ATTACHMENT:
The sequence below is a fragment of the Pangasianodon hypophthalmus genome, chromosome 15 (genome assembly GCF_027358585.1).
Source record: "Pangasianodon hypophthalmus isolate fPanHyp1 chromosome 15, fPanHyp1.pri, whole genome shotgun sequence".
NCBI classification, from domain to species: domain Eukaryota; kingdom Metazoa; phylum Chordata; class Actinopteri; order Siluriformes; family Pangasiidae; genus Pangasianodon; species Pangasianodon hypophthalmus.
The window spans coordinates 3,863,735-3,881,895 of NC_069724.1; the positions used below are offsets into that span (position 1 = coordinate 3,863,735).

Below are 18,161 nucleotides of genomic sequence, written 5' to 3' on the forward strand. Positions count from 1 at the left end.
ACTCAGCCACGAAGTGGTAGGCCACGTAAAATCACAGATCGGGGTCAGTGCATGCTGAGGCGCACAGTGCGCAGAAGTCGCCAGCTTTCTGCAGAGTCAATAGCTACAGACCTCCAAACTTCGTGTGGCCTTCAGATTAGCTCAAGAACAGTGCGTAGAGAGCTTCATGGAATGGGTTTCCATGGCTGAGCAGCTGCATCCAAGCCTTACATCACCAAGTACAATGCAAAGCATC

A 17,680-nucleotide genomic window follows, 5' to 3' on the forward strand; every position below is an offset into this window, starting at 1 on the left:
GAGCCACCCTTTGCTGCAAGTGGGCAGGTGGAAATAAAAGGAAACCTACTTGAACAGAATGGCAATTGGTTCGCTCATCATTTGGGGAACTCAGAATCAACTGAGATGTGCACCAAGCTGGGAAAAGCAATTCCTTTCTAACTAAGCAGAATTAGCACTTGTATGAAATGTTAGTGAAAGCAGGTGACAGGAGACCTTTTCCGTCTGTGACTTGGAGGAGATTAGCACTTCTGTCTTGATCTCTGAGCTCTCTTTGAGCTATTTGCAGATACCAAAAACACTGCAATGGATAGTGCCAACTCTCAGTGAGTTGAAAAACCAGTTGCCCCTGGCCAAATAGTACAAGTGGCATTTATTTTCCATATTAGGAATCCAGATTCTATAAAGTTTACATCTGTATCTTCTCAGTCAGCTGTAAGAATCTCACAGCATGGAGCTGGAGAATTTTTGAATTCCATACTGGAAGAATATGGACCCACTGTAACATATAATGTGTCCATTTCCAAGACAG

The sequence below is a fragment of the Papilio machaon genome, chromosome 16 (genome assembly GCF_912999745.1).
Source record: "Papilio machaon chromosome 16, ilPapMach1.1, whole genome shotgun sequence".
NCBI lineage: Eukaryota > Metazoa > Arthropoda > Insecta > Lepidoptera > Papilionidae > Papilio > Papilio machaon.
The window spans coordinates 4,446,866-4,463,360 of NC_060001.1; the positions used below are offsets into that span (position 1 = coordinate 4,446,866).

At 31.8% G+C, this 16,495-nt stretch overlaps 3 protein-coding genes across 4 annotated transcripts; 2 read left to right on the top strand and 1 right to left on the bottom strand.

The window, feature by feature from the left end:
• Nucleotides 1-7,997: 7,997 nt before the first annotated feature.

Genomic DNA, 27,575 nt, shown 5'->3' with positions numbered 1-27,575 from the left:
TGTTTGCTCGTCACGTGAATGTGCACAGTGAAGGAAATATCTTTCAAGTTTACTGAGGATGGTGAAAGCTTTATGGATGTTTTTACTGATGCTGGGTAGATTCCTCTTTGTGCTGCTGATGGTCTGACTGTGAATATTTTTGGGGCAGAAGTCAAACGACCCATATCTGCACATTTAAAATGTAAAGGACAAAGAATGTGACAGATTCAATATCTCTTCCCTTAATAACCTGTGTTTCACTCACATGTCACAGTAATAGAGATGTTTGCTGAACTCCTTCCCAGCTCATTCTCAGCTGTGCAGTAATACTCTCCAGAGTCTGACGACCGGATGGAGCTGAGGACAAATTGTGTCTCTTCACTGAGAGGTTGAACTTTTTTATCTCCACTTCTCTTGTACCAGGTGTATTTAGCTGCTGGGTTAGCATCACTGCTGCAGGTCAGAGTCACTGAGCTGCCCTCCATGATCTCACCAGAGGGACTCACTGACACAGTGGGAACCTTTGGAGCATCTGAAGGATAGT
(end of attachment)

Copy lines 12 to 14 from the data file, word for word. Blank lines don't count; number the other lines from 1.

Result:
The window spans coordinates 4,446,866-4,463,360 of NC_060001.1; the positions used below are offsets into that span (position 1 = coordinate 4,446,866).

At 31.8% G+C, this 16,495-nt stretch overlaps 3 protein-coding genes across 4 annotated transcripts; 2 read left to right on the top strand and 1 right to left on the bottom strand.

The window, feature by feature from the left end: